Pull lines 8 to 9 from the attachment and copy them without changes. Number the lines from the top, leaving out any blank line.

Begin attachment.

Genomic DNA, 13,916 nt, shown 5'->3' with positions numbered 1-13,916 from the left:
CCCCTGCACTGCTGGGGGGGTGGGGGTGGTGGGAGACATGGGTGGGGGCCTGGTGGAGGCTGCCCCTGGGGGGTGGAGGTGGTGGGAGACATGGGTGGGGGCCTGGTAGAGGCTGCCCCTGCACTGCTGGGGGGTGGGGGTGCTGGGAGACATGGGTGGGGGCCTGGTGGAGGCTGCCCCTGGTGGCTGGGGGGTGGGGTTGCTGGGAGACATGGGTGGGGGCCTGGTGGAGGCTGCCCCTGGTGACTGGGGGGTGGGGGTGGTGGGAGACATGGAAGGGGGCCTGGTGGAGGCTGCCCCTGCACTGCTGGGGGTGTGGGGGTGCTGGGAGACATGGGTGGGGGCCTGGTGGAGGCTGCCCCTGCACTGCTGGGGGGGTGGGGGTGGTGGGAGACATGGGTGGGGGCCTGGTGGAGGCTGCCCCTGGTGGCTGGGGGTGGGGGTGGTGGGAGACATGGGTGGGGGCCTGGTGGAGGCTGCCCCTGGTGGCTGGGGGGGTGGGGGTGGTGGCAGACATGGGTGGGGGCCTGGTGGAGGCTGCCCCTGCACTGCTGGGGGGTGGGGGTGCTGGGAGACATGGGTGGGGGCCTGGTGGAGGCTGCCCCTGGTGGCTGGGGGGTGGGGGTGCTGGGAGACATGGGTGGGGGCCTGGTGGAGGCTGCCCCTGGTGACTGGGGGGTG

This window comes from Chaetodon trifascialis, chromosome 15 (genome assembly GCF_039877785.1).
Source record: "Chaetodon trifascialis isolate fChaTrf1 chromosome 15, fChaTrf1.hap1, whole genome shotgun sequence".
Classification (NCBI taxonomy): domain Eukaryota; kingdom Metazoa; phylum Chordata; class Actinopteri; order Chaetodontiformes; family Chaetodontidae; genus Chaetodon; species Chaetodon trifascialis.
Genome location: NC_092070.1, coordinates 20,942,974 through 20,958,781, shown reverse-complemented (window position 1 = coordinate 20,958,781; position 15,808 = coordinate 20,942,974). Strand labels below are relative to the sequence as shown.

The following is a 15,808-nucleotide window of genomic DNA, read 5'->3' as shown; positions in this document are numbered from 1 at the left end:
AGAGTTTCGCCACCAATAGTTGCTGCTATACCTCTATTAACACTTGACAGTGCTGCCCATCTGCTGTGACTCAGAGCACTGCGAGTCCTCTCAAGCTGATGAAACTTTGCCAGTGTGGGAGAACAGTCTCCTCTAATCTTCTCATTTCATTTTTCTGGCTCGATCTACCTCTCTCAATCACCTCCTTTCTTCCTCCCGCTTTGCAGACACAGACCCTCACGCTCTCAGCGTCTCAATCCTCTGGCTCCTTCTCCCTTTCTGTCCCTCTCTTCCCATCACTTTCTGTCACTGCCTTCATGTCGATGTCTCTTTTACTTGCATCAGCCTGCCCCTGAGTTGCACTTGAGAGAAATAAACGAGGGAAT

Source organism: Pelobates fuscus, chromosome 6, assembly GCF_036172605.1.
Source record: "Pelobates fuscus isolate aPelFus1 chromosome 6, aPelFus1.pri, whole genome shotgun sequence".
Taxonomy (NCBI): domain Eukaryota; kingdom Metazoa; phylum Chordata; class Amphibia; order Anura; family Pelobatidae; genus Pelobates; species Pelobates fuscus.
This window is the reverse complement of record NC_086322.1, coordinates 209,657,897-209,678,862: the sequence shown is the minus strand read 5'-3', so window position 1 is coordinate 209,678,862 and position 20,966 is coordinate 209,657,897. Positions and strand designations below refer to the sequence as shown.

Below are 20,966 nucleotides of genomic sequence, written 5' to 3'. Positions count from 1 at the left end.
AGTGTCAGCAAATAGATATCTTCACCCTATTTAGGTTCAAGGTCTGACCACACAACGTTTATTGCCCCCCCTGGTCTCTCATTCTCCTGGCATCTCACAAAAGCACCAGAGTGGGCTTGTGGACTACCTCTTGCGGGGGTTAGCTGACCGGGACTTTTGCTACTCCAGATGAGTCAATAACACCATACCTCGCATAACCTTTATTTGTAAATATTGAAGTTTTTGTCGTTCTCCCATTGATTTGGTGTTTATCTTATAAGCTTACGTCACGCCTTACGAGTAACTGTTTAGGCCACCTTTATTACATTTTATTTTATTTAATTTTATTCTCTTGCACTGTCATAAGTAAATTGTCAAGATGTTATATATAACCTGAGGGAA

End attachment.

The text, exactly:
AGAGTTTCGCCACCAATAGTTGCTGCTATACCTCTATTAACACTTGACAGTGCTGCCCATCTGCTGTGACTCAGAGCACTGCGAGTCCTCTCAAGCTGATGAAACTTTGCCAGTGTGGGAGAACAGTCTCCTCTAATCTTCTCATTTCATTTTTCTGGCTCGATCTACCTCTCTCAATCACCTCCTTTCTTCCTCCCGCTTTGCAGACACAGACCCTCACGCTCTCAGCGTCTCAATCCTCTGGCTCCTTCTCCCTTTCTGTCCCTCTCTTCCCATCACTTTCTGTCACTGCCTTCATGTCGATGTCTCTTTTACTTGCATCAGCCTGCCCCTGAGTTGCACTTGAGAGAAATAAACGAGGGAAT

Source organism: Pelobates fuscus, chromosome 6, assembly GCF_036172605.1.